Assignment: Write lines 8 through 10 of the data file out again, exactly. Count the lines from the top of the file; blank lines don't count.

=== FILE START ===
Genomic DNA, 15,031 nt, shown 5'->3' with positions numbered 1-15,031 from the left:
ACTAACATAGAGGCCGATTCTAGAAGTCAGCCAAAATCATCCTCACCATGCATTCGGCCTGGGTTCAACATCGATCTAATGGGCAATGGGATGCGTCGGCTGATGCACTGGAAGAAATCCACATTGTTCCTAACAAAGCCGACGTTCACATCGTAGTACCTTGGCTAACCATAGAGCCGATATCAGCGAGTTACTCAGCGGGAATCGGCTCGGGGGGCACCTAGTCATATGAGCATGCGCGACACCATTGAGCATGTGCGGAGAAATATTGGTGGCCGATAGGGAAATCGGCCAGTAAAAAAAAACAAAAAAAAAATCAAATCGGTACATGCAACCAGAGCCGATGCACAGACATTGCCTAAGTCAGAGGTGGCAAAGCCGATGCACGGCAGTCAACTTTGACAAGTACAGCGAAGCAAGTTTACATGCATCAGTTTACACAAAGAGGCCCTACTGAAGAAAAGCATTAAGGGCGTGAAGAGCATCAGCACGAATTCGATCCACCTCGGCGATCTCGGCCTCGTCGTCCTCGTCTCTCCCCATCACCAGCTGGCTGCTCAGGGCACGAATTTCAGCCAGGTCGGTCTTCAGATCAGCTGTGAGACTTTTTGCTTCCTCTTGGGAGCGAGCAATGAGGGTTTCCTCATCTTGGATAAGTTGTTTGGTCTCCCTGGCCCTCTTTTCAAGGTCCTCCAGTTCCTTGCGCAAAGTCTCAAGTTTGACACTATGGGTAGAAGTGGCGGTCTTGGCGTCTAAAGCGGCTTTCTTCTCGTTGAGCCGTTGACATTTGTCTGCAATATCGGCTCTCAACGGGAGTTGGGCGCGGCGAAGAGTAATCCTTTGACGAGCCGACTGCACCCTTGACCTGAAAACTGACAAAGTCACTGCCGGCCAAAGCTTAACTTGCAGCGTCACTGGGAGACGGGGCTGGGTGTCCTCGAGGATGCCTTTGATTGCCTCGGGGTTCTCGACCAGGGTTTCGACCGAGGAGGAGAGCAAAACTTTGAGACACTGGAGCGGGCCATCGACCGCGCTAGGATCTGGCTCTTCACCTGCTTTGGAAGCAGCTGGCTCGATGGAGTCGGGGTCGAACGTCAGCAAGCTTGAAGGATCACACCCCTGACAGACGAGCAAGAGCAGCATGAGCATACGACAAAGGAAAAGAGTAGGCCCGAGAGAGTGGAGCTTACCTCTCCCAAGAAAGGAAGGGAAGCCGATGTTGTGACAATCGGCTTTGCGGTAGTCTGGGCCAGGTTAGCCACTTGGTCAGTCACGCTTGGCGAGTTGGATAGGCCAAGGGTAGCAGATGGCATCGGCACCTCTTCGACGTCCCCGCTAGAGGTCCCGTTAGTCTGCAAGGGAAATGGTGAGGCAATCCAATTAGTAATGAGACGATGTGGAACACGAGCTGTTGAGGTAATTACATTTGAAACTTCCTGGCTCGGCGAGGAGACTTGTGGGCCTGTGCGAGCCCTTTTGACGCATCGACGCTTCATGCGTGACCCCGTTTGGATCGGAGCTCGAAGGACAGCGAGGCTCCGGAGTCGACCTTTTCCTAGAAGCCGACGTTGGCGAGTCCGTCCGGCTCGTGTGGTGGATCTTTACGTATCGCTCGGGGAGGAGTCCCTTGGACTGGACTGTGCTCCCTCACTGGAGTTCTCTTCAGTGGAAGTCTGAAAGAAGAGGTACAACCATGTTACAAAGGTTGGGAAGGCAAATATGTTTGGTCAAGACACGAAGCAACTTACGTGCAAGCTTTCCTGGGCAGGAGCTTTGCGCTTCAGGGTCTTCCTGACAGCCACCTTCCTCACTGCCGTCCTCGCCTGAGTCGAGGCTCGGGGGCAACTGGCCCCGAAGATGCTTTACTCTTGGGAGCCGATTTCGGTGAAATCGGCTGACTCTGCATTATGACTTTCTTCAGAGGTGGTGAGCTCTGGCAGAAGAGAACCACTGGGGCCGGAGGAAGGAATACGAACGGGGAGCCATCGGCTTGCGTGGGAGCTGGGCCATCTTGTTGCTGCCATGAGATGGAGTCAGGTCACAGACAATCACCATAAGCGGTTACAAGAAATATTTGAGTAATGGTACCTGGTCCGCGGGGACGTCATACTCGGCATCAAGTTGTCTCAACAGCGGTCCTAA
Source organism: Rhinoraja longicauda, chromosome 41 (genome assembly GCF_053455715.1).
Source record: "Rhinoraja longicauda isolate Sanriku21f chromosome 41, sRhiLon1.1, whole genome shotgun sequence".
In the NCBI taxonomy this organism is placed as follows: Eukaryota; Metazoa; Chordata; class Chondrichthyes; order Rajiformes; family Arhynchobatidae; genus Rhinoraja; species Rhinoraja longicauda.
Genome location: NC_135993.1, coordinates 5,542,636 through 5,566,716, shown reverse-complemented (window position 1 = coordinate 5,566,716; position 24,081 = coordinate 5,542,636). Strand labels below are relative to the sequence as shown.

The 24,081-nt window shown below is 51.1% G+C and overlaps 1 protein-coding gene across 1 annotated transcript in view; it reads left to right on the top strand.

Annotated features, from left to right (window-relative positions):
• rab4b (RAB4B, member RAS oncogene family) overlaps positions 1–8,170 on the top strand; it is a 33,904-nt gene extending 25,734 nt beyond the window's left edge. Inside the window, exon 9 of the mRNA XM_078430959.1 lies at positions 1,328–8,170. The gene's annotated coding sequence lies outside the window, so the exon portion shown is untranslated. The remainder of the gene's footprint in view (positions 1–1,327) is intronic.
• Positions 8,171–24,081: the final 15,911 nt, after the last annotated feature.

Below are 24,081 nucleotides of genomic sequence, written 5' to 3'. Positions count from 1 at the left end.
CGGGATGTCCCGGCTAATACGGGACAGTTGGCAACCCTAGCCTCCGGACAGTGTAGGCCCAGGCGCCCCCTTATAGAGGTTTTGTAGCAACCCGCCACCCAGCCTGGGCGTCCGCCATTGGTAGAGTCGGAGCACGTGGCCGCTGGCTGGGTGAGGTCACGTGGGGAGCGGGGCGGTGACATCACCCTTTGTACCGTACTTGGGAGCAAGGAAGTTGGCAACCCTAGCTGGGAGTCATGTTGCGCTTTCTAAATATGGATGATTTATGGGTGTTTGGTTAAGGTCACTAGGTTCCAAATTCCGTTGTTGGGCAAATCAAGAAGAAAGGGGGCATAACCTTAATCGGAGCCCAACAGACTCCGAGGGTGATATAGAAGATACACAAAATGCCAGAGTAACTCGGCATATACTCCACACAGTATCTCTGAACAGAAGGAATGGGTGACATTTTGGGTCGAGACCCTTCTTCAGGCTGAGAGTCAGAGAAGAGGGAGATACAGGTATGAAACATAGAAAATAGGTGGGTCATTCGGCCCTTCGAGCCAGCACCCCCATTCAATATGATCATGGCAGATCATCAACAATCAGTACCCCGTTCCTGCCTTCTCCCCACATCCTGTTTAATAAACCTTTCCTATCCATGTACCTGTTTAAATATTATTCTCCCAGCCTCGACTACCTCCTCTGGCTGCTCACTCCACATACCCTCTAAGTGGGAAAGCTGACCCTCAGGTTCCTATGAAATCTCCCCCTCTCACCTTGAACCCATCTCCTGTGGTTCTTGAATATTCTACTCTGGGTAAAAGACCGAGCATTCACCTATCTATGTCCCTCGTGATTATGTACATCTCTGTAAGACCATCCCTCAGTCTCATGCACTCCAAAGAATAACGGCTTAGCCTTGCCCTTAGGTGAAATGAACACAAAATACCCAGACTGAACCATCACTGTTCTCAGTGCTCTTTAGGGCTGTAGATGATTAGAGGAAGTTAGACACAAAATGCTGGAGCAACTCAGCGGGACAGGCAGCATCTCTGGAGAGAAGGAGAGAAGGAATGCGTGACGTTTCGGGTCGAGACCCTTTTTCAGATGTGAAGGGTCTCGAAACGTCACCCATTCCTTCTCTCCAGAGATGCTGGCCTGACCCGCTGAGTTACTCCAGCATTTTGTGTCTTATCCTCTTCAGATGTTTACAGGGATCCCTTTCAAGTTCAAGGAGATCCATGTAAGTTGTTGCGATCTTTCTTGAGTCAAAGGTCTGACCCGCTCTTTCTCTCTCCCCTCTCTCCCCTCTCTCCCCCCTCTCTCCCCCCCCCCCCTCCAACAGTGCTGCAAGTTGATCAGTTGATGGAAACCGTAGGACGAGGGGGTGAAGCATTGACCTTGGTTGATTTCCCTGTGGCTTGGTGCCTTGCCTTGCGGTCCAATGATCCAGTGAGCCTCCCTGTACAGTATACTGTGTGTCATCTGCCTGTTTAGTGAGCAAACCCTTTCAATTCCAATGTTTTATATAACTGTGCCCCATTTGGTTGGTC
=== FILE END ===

Annotated features, from left to right (window-relative positions):
• rab4b (RAB4B, member RAS oncogene family) overlaps positions 1–8,170 on the top strand; it is a 33,904-nt gene extending 25,734 nt beyond the window's left edge. Inside the window, exon 9 of the mRNA XM_078430959.1 lies at positions 1,328–8,170. The gene's annotated coding sequence lies outside the window, so the exon portion shown is untranslated. The remainder of the gene's footprint in view (positions 1–1,327) is intronic.
• Positions 8,171–24,081: the final 15,911 nt, after the last annotated feature.